Though WhatsApp has yet to see mass uninstalls of its app in India, users concerned about privacy are increasingly downloading rival apps such as Signal and Telegram, research firms say, propelling them higher on the download charts and putting those apps ahead of their ubiquitous rival in India for the first time.
The reaction in India – where 400 million users exchange more messages on WhatsApp than anywhere in the world – has forced the messaging app to unleash an advertising blitz costing tens of millions of rupees this week in at least 10 English and Hindi newspapers.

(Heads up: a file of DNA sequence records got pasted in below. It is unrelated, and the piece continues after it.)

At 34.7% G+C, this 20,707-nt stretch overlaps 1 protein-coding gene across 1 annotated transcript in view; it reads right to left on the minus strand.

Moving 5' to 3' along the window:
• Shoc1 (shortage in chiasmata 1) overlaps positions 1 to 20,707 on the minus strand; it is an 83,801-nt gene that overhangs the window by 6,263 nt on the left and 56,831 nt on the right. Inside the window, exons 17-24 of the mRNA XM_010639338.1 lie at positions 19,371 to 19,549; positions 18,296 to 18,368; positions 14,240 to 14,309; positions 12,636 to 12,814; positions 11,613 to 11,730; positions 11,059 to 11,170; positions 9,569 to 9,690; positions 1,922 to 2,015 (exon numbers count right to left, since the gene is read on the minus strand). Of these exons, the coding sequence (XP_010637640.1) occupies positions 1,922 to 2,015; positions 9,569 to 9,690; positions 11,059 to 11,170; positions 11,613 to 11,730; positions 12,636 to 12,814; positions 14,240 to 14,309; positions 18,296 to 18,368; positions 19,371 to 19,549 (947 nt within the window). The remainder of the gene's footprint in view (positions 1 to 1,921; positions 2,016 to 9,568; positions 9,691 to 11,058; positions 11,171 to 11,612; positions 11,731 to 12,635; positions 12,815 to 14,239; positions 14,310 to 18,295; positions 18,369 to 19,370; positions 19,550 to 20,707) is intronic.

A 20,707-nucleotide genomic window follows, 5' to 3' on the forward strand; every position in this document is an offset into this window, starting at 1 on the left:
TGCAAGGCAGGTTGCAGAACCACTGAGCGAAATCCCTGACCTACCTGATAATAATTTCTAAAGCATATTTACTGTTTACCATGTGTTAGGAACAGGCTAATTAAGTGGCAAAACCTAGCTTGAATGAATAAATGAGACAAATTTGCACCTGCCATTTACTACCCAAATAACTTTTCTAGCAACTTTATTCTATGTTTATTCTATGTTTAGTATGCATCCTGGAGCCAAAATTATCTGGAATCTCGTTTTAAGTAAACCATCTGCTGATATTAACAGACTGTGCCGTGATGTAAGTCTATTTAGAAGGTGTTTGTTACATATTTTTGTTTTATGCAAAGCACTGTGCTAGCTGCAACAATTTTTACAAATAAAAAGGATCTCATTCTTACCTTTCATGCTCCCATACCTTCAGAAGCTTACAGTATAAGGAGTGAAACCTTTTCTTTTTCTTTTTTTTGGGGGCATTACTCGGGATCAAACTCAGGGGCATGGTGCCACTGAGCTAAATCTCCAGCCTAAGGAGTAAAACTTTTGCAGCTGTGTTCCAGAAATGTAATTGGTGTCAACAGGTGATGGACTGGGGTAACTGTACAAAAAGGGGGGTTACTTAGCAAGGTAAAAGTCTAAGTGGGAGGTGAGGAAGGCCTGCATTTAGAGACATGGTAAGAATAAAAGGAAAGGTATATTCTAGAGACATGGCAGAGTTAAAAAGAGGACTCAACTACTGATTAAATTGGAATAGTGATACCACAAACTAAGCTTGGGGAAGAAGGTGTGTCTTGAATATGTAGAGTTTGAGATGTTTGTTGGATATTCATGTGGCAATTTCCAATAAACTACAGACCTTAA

“Respect for your privacy is coded into our DNA,” WhatsApp said in one newspaper announcement.
When asked for comment, WhatsApp referred Reuters to its published statements on privacy.
Media campaigns are similar to those conducted two years ago when India was criticized for failing to adequately contain false information, highlighting the severity of the crisis of the world’s most popular messaging platform.
Parent companies Facebook and WhatsApp are betting heavily in India, and any complaining user may succumb to their plans.
Last year, Facebook invested US$5.7 billion in the digital division of Indian petroleum technology group Reliance, which was the largest transaction since the social media giant acquired WhatsApp for US$22 billion in 2014.
A large part of India’s investment depends on the WhatsApp and Reliance projects to allow approximately 30 million moms and owners of popular stores to conduct digital transactions.